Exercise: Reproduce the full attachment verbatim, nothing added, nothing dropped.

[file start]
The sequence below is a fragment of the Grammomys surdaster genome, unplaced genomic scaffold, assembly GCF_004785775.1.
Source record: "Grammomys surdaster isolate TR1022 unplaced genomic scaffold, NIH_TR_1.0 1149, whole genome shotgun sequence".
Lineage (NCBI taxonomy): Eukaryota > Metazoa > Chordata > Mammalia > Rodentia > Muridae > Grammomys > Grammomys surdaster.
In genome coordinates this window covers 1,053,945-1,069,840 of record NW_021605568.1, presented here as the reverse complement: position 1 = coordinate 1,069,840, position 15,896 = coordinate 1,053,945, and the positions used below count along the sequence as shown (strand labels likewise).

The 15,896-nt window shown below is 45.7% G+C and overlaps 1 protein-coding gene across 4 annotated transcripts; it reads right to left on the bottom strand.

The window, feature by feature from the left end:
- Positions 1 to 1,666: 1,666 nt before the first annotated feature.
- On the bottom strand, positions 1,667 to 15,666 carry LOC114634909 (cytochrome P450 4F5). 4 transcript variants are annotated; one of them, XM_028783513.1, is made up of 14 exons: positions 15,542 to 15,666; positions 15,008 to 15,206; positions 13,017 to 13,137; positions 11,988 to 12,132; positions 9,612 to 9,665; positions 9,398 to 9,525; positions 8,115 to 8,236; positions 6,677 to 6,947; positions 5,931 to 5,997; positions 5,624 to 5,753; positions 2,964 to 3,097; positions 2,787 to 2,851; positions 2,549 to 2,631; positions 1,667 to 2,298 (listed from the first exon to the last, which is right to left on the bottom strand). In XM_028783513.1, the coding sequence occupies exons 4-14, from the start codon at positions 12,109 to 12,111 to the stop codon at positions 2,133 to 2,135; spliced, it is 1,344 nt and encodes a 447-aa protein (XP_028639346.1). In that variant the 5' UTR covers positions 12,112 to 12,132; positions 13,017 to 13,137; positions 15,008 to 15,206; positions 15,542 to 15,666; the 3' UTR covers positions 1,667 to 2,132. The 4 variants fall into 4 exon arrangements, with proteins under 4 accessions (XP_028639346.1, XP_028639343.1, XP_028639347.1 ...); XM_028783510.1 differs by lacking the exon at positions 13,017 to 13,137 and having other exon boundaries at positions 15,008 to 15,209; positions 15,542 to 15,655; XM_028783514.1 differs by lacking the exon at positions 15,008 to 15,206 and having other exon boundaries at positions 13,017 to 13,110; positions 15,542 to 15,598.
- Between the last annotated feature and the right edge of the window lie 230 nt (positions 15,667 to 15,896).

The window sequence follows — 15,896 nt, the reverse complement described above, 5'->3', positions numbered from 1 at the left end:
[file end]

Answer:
The sequence below is a fragment of the Grammomys surdaster genome, unplaced genomic scaffold, assembly GCF_004785775.1.
Source record: "Grammomys surdaster isolate TR1022 unplaced genomic scaffold, NIH_TR_1.0 1149, whole genome shotgun sequence".
Lineage (NCBI taxonomy): Eukaryota > Metazoa > Chordata > Mammalia > Rodentia > Muridae > Grammomys > Grammomys surdaster.
In genome coordinates this window covers 1,053,945-1,069,840 of record NW_021605568.1, presented here as the reverse complement: position 1 = coordinate 1,069,840, position 15,896 = coordinate 1,053,945, and the positions used below count along the sequence as shown (strand labels likewise).

The 15,896-nt window shown below is 45.7% G+C and overlaps 1 protein-coding gene across 4 annotated transcripts; it reads right to left on the bottom strand.

The window, feature by feature from the left end:
- Positions 1 to 1,666: 1,666 nt before the first annotated feature.
- On the bottom strand, positions 1,667 to 15,666 carry LOC114634909 (cytochrome P450 4F5). 4 transcript variants are annotated; one of them, XM_028783513.1, is made up of 14 exons: positions 15,542 to 15,666; positions 15,008 to 15,206; positions 13,017 to 13,137; positions 11,988 to 12,132; positions 9,612 to 9,665; positions 9,398 to 9,525; positions 8,115 to 8,236; positions 6,677 to 6,947; positions 5,931 to 5,997; positions 5,624 to 5,753; positions 2,964 to 3,097; positions 2,787 to 2,851; positions 2,549 to 2,631; positions 1,667 to 2,298 (listed from the first exon to the last, which is right to left on the bottom strand). In XM_028783513.1, the coding sequence occupies exons 4-14, from the start codon at positions 12,109 to 12,111 to the stop codon at positions 2,133 to 2,135; spliced, it is 1,344 nt and encodes a 447-aa protein (XP_028639346.1). In that variant the 5' UTR covers positions 12,112 to 12,132; positions 13,017 to 13,137; positions 15,008 to 15,206; positions 15,542 to 15,666; the 3' UTR covers positions 1,667 to 2,132. The 4 variants fall into 4 exon arrangements, with proteins under 4 accessions (XP_028639346.1, XP_028639343.1, XP_028639347.1 ...); XM_028783510.1 differs by lacking the exon at positions 13,017 to 13,137 and having other exon boundaries at positions 15,008 to 15,209; positions 15,542 to 15,655; XM_028783514.1 differs by lacking the exon at positions 15,008 to 15,206 and having other exon boundaries at positions 13,017 to 13,110; positions 15,542 to 15,598.
- Between the last annotated feature and the right edge of the window lie 230 nt (positions 15,667 to 15,896).

The window sequence follows — 15,896 nt, the reverse complement described above, 5'->3', positions numbered from 1 at the left end: